- Phosphates play an important role in chemical leavening systems by
reacting with baking soda to spur leavening in a variety of products,
including cookies, tortillas and pizza. This reaction produces CO2 and
causes bakery foods to rise. Common phosphates used in chemical
leavening include sodium-based phosphates such as sodium aluminum
phosphate (SALP) and sodium acid pyrophosphates (SAPP), and
Phosphates provide ideal acid reactions in chemical leavening systems
because phosphates affect solubility and the rate of reaction.
Sodium-based phosphates commonly are used for their versatility and
abilities to offer time-delayed leavening, which allows bakers to delay
the rate of reaction.
SAPPs are the most common phosphates used in chemical leaveners. There
are many different grades of SAPPs, and the grades are classified by the
percent of CO2 that is released at the end of an eight minute dough rate
of reaction, one phosphate manufacturer says.
Calcium-based phosphates dont provide as much middle ground when
determining reaction times. These phosphates tend to be very fast or
very slow acting, one phosphate supplier says.
Preservative systems - In many
bakery food formulas, including chemically leavened and yeast-leavened
products, phosphoric acid is used to control pH. Monocalcium phosphates
help lower pH and represent one of the few compounds that control rope
bacteria in bakery foods, one phosphate supplier says. These
preservatives are used in combination with other preservatives, such as
sorbates and propionates. In these types of systems, monocalcium
phosphates lower the pH in order to get efficacy from the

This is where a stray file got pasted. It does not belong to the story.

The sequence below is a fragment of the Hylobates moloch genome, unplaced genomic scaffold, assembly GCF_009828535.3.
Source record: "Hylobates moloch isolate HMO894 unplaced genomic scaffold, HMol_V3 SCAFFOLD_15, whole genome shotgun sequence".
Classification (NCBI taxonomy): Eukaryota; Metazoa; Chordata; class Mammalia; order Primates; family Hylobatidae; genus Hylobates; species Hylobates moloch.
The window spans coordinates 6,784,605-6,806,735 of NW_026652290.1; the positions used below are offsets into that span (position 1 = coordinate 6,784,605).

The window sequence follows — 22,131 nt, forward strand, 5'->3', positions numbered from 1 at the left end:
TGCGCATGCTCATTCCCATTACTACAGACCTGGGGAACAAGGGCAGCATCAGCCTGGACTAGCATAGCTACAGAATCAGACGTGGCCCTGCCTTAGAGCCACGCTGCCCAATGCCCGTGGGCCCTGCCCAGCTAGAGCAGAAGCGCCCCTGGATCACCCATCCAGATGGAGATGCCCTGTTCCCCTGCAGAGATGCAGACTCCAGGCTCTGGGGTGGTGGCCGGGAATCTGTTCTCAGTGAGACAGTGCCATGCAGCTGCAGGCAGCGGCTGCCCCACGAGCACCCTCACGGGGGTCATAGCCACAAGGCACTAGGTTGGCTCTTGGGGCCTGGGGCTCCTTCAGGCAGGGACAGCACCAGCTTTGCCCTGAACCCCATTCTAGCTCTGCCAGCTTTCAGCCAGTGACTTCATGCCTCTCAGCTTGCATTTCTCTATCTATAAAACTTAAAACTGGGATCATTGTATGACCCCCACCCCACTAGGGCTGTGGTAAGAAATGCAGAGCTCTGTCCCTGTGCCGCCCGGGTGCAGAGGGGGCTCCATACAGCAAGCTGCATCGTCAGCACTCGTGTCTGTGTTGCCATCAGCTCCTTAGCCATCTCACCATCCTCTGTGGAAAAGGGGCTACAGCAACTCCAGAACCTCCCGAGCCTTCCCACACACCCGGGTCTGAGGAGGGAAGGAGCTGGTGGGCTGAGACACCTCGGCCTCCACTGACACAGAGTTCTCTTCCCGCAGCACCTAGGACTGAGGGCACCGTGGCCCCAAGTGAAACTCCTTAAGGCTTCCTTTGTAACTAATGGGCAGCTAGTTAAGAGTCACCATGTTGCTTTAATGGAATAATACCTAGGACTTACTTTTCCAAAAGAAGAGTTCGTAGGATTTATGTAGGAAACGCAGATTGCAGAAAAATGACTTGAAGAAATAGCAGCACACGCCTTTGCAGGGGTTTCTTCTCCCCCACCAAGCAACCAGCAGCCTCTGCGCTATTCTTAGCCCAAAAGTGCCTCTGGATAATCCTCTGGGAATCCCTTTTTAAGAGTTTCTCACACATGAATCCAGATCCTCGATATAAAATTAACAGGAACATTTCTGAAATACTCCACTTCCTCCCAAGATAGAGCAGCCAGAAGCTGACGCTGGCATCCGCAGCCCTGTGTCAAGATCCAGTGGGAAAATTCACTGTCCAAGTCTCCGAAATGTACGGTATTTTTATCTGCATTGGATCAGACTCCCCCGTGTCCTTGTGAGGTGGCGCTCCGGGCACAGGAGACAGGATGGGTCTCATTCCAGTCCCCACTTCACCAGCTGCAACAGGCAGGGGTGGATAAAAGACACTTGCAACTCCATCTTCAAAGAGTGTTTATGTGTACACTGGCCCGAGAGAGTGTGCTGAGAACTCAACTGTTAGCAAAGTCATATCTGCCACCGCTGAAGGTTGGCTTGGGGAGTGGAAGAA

preservatives, a phosphate supplier says.
Dough conditioning/texture -
High-volume bakers can affect the processing characteristics and final
crumb of a bakery food by using phosphates. In dough conditioning
situations, calcium phosphates optimize dough pH, which allows calcium
phosphates to interact with proteins in a system, one phosphate
supplier says. This application is ideal for yeast-leavened products.
Sodium reduction - Recent health
crazes among Americans have singled out many bad ingredients,
including sodium. However, sodium-based phosphates play a major role in
chemical leavening systems.
Manufacturers are scrambling to release new calcium-based phosphates to
replace sodium-based phosphates in products aimed at health-conscious
consumers. Unfortunately, replacing sodium-based phosphates with
calcium-based phosphates is difficult in many applications.
Calcium-based phosphates generally react quickly, releasing as much as
60% of the CO2 in a very short period of time, one phosphate supplier
says. This functionality makes 1:1 replacement of sodium-based
However, one manufacturers new calcium-based ingredient technology
promises a 1:1 substitution for SAPPs in many bakery food formulas,
including layer cakes, microwaveable cakes, pound cakes, biscuits,
scones, muffins and pancakes. The product uses a chemical mixture of
calcium acid pyrophosphate and monocalcium phosphate. Besides
eliminating a sodium-laden ingredient, the product also has 18% calcium.
Mineral fortification - Boosting
calcium content is only one instance where phosphates are used to
fortify a formula with nutritionally rich minerals. You can add these
ingredients without affecting anything else in the formula, one
phosphate supplier says. We work with customers to find out what their
entire system is made up of, and then we come up with a system that
wont interfere with anything in the formula.
The supplier says that calcium is the most commonly requested mineral
enrichment, followed by potassium and magnesium. When these minerals are
delivered with a phosphorous system, some studies show that the
phosphorous promotes improved absorption of minerals.